BYOD and IoT threats
BYOD and IoT have become key to increasing demand in NAC technology mainly because securely handling mobile devices is a key concern for CIOs tasked with providing secure network access with minimal disruption to end users. There are hundreds of combinations of device type, model and operating system versions out there today. And mobile devices especially can be configured in innumerable ways with a vast selection of installed apps. Personal devices, meanwhile, generally do not have enterprise-level mobile device management (MDM) and antivirus products installed. Users quite commonly disable basic security settings or install apps that appear to be genuine but may actually perform actions that compromise the security of the device. This, worryingly, could lead to APT or ransomware infections spreading from the personal device to the corporate network.
NAC systems can play a vital role in automatically identifying devices as they connect to the network and providing access that does not potentially compromise security.
Up to Date endpoints
Among the benefits of a NAC solution is that the endpoints can be kept up to date continuously. However, it is important that the mechanisms for updating are either automated or very easy to use by an untrained user. This will prevent user resistance to the system because otherwise it could be seen as a burden or as overly intrusive.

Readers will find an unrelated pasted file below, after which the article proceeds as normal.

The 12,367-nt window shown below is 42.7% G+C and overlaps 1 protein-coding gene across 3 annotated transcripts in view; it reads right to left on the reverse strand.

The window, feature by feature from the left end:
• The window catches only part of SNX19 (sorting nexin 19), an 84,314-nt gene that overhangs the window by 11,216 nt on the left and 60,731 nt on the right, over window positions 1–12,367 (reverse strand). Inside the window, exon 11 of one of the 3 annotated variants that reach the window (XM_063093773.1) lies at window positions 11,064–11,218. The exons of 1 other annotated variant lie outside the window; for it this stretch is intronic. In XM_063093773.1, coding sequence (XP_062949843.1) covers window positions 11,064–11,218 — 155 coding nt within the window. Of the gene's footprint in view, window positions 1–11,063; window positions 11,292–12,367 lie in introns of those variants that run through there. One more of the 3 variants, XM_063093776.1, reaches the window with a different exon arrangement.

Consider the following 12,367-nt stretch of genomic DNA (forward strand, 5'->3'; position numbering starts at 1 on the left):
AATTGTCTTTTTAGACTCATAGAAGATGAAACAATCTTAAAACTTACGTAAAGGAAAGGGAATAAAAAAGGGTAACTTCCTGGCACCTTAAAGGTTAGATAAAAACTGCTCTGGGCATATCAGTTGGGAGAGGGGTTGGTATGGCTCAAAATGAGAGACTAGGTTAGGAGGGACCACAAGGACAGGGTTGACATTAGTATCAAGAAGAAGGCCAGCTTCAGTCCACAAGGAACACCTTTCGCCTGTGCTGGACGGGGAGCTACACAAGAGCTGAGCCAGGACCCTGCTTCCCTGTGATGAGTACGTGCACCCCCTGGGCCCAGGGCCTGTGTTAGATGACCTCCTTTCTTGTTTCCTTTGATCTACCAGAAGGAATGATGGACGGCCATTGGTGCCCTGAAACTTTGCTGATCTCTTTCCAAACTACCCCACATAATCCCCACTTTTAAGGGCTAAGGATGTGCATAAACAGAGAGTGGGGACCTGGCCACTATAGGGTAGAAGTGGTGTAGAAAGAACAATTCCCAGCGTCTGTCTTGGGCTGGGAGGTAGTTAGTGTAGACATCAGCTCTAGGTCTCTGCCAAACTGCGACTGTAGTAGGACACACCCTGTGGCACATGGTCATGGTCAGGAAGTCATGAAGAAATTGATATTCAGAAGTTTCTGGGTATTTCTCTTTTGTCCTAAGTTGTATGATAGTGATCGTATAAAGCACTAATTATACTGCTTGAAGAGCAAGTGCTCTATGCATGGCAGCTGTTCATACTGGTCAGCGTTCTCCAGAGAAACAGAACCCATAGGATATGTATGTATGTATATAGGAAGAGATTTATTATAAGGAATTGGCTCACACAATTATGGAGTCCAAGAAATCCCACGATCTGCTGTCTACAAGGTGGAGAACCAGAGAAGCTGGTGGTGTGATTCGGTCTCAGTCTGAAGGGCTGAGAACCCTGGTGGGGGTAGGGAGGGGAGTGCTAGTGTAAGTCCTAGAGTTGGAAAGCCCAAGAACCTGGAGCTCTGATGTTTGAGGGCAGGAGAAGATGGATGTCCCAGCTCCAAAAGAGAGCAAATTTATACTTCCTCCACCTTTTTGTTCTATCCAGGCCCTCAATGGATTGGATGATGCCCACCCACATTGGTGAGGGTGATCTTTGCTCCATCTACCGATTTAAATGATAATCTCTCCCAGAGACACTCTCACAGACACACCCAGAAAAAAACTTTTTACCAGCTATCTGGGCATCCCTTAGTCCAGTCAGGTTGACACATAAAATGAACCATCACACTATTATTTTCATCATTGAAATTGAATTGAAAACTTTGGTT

Delivering role-based network access
While NAC is generally thought of as a security technology that either allows or denies access to the network, one of the major advantages of it is the ability to deliver network access on a granular basis. This can be integrated with Active Directory controls to provide network access only to areas of the network that allow the particular owner of the device to perform their job role. Weak controls on network shares are often a key vulnerability that IT comes across during the network penetration tests. Having NAC products in such circumstances would go a long way toward solving this problem.
Reduce the risk from APTs
Although NAC does not provide functions that directly detect and thwart APTs, it can stop the source of the threat from connecting to the network. Some NAC systems even integrate with APT detection products, such as FireEye, and automatically isolate affected systems before attackers can further access the network. Using an NAC system would have made it possible to automatically restrict access to the Target network by the HVAC vendor, thereby restricting access that the APT had to corporate data and resources. This would have made it much more difficult for the attack to have the same level of impact it had, saving Target a lot of money and both the retail behemoth and its customers a ton of hassle.